Thankfully the Smithsonian Field Guide companion DVD avoids the monotonous voice-over and instead replaces it with a beautiful digital photograph of each species, which displays automatically if you are using iTunes on your computer, or playing the tracks on your iPod. Because each track is named, even if you don’t see the image, you can determine the species based on the track name displayed on your computer. The DVD cannot be played on a traditional CD player, but you can copy the tracks to your computer and later burn them to a traditional CD… then you’ll just have to use the liner notes to decipher what species you’re listening to based on the track number.


  • Rugged design with stitched binding; should hold up well after use and abuse in the field
  • Excellent photo representation of each species, better than any photographic guide on the market today
  • Extensive treatment of each species featured on birdsong DVD, more so than any collection I have seen to-date
  • Cons

  • Heavier than comparable field guides
  • No pointer markers nor italicized text to draw quick attention to important ID features on photos
  • The birdsong DVD is missing many common species as well as important “song-clinching” ones (for example, Short-billed Dowitcher is present, but Long-billed is missing, as are Fish Crow, Alder Flycatcher and most of the warblers)


The new Smithsonian Field Guide to Birds of North America, by Ted Floyd, will be a welcome addition to any North American field guide collection. While a bit on the heavier side, and lacking a few helpful features for the beginning birder, this guide provides a wealth of field identification information in a very accessible format. Aside from the beautiful layout, fine authorship, and up-to-date species information, the companion birdsong DVD (despite the limitations mentioned previously) really makes this package two guides for the price of one.

Good birding, and reading!
David La Puma

7 responses to “BOOK REVIEW: The Smithsonian Field Guide to the Birds of North America”

  1. Nice review – sounds like a good update to the Smithsonian’s previous effort. I’m not a huge fan of photo field guides because individual birds are often far afield of the ‘average’, but as a back-up this sounds like quite a nice reference.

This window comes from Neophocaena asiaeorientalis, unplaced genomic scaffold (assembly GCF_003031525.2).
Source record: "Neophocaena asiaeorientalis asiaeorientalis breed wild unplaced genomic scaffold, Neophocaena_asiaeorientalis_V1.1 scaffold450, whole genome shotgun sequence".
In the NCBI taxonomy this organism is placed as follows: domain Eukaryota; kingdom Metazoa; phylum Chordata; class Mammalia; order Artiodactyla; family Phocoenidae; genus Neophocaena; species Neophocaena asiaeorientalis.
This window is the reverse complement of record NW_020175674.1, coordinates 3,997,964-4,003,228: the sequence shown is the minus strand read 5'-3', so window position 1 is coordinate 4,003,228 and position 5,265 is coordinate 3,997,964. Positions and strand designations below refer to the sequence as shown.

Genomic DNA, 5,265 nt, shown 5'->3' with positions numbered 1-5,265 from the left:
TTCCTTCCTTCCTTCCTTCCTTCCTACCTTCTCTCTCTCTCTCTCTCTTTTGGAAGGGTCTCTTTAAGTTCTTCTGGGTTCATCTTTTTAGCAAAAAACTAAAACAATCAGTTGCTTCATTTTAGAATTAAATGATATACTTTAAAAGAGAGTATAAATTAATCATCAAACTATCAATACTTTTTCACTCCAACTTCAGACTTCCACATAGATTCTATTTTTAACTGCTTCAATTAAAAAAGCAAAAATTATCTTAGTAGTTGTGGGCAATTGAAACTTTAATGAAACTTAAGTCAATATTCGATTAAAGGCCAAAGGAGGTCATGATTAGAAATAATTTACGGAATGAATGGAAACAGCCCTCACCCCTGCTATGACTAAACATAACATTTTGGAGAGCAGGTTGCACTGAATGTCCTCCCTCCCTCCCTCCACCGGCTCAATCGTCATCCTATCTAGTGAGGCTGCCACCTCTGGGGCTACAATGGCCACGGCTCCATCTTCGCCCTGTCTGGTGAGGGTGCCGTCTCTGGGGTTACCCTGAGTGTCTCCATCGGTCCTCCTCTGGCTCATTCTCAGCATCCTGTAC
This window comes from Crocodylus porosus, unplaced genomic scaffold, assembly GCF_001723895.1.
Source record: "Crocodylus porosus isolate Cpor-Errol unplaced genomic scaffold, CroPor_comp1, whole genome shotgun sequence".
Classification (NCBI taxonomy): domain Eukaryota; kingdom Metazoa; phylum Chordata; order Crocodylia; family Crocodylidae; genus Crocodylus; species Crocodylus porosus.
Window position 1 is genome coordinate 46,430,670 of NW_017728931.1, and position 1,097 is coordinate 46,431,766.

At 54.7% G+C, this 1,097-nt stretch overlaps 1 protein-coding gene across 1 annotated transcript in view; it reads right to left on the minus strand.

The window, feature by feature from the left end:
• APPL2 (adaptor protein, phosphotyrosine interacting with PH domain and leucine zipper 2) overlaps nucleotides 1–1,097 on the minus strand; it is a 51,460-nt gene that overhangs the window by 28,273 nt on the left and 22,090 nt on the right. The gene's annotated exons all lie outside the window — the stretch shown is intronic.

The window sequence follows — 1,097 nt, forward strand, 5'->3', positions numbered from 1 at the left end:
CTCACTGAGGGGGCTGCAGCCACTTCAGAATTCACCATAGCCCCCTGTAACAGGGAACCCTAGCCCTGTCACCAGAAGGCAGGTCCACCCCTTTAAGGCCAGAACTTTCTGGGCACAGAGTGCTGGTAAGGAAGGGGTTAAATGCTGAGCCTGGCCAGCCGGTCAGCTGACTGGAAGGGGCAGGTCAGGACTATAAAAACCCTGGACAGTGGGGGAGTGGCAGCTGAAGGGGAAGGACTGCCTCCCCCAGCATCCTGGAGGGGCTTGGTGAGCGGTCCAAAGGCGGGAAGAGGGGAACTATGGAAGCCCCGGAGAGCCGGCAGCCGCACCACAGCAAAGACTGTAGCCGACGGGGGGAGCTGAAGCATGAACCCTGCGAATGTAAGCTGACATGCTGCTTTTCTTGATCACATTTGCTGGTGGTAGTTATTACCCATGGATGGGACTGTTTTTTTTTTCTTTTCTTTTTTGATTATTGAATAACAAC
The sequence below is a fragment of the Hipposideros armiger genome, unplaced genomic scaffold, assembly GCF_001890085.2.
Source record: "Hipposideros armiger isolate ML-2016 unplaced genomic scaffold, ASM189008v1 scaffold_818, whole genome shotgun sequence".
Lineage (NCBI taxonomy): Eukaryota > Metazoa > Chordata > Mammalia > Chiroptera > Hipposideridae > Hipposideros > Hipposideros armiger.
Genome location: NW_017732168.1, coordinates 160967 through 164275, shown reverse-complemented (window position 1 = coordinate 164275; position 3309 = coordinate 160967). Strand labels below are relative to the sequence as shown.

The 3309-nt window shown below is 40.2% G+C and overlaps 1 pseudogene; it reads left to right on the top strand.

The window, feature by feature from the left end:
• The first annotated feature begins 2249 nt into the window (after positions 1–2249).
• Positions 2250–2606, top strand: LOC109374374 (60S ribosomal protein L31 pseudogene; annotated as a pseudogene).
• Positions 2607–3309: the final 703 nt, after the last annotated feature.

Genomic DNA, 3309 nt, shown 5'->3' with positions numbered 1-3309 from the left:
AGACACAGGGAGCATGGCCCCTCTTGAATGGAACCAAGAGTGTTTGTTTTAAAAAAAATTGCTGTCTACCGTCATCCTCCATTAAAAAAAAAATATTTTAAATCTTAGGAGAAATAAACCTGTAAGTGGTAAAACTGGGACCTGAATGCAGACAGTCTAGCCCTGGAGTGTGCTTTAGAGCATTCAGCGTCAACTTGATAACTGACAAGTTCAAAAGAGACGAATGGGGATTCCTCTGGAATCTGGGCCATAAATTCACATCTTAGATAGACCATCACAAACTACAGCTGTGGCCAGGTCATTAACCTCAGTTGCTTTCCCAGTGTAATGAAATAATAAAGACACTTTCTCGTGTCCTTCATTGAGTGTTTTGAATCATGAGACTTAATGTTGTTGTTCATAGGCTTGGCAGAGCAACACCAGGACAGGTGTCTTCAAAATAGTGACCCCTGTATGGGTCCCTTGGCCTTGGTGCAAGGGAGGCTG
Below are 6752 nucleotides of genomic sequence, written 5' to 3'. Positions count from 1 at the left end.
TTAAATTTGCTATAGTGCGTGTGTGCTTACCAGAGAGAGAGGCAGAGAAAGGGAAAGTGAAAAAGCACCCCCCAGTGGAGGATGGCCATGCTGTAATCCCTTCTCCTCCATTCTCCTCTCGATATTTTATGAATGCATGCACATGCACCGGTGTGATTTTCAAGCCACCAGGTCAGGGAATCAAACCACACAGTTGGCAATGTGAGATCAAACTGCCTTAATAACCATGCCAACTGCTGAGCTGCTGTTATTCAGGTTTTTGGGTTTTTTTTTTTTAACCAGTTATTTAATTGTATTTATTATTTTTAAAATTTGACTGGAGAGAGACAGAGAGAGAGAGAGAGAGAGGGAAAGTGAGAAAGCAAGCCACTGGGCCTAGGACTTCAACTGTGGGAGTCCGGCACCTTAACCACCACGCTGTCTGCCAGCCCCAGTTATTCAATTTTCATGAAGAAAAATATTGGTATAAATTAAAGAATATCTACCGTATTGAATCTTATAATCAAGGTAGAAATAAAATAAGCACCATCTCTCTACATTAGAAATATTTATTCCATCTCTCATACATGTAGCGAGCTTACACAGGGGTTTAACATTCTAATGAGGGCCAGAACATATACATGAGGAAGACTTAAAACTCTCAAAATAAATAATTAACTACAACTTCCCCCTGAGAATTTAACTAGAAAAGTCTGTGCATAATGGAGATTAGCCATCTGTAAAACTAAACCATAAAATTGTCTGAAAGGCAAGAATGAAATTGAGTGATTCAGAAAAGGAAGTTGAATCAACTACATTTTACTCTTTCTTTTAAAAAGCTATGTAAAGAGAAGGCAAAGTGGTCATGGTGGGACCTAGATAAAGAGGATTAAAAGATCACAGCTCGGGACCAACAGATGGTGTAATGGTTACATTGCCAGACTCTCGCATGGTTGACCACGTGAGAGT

2. Sold! No really, great review. Thanks.
    Sounds like everything I’d like, plus what you mention is missing is minor in my eyes. Sounds more like a true ‘birders” book vs. just a guide.

  3. Thanks David, I’m struggling with my own thoughts about this guide as I prepare my own review. You brought up some great points.

  4. […] of North America and after spending some time reading it through, I have finally sat down to writ Gordo, Floyd counties eligible for disaster unemployment aid The Globe GazetteMASON CITY ?? […]

  5. From a fellow New Jerseyan, thanks for the review. It sounds like this new field guide is worth examining.

    Speaking of field guides, I’d like to mention my new book, Birdwatcher: The Life of Roger Tory Peterson, out now from The Lyons Press.

    Peterson played a central role in the expansion of birding not only in the US, but also Europe and East Africa. My book details these things, as well as demonstrating the breadth of his involvement and leadership in nature education and many of the most celebrated conservation causes of the 20th century. From his early 20s onward, Peterson was teaching about all aspects of nature, sometimes informally, sometimes formally, through his writings, lectures, books and work with various conservation organizations.

    Also, the reader learns about Peterson the Man: what motivated him, personal and professional challenges he faced, and his personal impact on many of today’s top birders and conservationists.

    I ended up talking to well over 100 people from around the world to put together this portrait of a complex and driven man. Birders, natural history buffs, and conservationists alike will enjoy the book.

    If anyone has any questions, please feel free to e-mail me at


  6. its a nice book. I suggest everybody should read it. I got more knowledge about the birds. I would like to congratulate David for writing such a beautiful book about birds.


    bob martin

    [url=” “]Addiction Recovery New Jersey [/url]